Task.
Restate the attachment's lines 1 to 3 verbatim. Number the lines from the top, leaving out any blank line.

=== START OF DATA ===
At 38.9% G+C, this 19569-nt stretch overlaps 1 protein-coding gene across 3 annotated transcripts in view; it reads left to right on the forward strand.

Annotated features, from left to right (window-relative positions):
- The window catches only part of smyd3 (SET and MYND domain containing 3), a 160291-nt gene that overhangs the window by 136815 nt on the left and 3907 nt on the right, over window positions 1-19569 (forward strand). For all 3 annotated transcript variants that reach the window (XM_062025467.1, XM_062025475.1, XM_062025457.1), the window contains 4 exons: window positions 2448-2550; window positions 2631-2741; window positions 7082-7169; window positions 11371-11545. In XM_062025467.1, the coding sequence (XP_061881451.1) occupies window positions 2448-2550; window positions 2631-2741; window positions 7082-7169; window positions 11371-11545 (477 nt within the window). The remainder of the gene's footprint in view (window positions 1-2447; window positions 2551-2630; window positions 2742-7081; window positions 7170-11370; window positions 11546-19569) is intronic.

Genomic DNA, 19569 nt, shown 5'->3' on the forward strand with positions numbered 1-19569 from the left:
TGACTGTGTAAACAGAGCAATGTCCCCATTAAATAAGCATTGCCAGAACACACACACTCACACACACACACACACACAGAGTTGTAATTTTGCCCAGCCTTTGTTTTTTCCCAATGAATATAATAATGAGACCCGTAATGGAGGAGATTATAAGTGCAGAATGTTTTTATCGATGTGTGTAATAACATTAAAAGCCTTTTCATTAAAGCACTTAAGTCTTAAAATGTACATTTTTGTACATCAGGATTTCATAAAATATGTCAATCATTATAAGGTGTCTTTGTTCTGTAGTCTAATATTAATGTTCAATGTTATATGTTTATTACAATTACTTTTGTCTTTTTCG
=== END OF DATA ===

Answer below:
At 38.9% G+C, this 19569-nt stretch overlaps 1 protein-coding gene across 3 annotated transcripts in view; it reads left to right on the forward strand.

Annotated features, from left to right (window-relative positions):
- The window catches only part of smyd3 (SET and MYND domain containing 3), a 160291-nt gene that overhangs the window by 136815 nt on the left and 3907 nt on the right, over window positions 1-19569 (forward strand). For all 3 annotated transcript variants that reach the window (XM_062025467.1, XM_062025475.1, XM_062025457.1), the window contains 4 exons: window positions 2448-2550; window positions 2631-2741; window positions 7082-7169; window positions 11371-11545. In XM_062025467.1, the coding sequence (XP_061881451.1) occupies window positions 2448-2550; window positions 2631-2741; window positions 7082-7169; window positions 11371-11545 (477 nt within the window). The remainder of the gene's footprint in view (window positions 1-2447; window positions 2551-2630; window positions 2742-7081; window positions 7170-11370; window positions 11546-19569) is intronic.